A U.S. judge has set an early 2016 trial date for suits against General Motors over the ignition switch defect linked to at least 30 deaths.
U.S. District Judge Jesse Furman, who has received more than 100 complaints from GM owners, has announced a trial date of January 11, 2016, a judicial source said Thursday.
Those eligible to sue include GM customers whose accidents came after the U.S. auto giant emerged from bankruptcy in 2009. Some of the claims come from family members who lost relatives in accidents allegedly caused by the defect.
GM has been under fire over the defect in many models sold from 1998-2011 in which the faulty ignition system could turn off power to a car's power steering and safety airbags while it is in motion.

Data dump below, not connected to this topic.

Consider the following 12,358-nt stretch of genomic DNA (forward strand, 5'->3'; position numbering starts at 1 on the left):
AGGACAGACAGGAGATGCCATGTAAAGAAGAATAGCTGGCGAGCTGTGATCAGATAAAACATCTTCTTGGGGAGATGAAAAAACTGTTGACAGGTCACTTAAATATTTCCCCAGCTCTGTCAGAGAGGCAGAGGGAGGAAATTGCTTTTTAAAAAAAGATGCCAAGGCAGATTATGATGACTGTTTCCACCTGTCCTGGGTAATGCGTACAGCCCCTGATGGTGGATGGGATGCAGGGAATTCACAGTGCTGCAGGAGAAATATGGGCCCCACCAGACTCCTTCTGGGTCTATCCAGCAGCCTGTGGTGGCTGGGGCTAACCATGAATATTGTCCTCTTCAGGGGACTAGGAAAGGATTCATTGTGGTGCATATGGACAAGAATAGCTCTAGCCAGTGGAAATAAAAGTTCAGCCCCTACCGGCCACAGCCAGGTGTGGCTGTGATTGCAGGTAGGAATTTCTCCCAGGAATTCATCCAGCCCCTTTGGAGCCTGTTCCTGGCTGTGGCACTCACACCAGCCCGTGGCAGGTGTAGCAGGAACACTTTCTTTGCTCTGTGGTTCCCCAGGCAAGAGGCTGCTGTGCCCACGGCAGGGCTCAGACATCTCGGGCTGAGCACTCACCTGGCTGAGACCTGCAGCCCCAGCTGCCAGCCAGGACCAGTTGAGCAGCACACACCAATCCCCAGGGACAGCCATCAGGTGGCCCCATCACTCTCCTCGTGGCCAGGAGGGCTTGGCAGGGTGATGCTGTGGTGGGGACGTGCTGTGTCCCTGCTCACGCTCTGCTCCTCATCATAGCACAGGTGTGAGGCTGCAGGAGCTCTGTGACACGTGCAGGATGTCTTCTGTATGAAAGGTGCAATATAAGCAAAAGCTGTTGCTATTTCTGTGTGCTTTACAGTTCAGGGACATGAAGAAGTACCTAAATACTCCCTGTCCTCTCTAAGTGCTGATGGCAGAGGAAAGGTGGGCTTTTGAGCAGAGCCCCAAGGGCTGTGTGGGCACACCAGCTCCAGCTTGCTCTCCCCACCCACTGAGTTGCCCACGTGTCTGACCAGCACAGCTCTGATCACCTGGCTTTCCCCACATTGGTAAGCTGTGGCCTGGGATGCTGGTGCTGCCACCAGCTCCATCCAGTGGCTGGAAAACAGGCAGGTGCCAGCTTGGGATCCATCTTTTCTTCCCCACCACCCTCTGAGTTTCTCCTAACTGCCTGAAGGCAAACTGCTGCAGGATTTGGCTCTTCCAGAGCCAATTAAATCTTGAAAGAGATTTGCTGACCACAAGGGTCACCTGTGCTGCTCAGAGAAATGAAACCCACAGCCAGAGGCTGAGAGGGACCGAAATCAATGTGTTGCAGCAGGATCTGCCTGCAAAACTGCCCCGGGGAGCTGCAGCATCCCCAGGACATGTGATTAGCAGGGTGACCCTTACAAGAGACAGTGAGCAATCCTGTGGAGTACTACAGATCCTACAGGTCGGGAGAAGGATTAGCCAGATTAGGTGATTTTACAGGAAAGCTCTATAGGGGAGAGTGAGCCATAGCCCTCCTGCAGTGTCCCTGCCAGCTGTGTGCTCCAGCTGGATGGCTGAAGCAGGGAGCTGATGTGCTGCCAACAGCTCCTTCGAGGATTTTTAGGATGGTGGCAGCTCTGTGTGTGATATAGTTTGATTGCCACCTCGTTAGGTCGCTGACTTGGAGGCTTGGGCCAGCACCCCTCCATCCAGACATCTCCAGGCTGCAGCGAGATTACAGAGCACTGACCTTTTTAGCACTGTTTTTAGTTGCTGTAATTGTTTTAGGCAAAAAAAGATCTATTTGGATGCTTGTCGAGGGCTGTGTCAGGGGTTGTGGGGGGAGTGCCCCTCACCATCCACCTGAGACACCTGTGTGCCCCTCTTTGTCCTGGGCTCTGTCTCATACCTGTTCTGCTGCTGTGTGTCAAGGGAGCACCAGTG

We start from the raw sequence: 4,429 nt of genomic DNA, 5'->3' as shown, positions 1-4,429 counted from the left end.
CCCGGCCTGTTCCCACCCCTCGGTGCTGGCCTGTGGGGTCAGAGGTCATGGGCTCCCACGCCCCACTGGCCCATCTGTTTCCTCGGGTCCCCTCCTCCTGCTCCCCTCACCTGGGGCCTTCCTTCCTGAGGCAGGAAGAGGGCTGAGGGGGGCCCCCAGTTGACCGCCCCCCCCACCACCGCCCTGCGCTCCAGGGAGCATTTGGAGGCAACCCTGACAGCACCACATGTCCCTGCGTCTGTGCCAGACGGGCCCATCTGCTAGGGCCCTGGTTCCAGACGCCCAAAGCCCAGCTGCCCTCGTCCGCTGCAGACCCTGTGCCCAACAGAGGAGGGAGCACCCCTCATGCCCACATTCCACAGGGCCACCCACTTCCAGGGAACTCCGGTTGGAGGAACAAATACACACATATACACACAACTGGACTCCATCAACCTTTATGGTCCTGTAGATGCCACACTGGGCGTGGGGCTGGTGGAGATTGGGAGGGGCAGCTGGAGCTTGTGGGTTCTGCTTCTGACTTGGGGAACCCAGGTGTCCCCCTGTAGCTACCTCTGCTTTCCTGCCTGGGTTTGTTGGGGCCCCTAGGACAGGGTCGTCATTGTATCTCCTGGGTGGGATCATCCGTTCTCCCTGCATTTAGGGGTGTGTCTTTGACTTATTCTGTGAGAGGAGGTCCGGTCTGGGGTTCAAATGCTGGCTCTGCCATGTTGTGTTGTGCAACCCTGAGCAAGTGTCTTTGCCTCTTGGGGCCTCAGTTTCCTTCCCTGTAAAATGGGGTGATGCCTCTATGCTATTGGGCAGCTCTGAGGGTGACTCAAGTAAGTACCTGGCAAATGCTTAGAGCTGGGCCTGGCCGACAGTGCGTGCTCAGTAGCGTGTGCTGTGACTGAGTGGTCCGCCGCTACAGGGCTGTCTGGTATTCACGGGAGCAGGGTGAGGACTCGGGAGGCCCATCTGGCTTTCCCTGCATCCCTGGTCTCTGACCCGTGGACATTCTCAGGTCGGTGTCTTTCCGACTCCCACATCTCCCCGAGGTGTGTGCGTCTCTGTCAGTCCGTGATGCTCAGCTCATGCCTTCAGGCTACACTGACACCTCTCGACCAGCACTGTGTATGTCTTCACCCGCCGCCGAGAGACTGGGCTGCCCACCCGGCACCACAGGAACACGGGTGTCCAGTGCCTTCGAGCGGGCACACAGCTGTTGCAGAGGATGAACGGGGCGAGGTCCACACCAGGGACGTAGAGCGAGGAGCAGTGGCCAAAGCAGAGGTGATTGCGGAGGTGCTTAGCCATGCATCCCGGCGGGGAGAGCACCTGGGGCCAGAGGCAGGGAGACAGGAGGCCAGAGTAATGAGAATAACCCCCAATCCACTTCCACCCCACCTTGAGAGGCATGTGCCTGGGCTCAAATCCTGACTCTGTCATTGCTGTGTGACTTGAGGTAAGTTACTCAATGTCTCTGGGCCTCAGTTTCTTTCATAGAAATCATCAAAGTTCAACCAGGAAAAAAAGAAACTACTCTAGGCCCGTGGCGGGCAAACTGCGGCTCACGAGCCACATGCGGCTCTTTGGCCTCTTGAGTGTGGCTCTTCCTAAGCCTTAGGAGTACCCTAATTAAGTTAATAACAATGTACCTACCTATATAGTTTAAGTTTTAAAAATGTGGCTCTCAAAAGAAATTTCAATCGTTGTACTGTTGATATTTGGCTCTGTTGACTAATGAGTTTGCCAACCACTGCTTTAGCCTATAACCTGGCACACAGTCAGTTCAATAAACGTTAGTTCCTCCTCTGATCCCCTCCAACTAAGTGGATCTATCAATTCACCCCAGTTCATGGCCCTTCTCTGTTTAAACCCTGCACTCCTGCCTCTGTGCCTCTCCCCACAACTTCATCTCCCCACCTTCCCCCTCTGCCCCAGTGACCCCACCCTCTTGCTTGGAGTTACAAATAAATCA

GM waited nearly 11 years before beginning to recall 2.6 million cars, in February, after hundreds of possible accidents and deaths were reported.
GM has hired attorney Kenneth Feinberg to set up an independent compensation fund for victims. So far, the fund has accepted claims related to 30 fatalities and 31 non-fatal accidents due to the problem.
Those who accept compensation under the Feinberg-led process give up the right to sue GM otherwise.
Plaintiffs attorneys are also fighting GM to win a hearing for accidents sustained prior to the 2009 bankruptcy.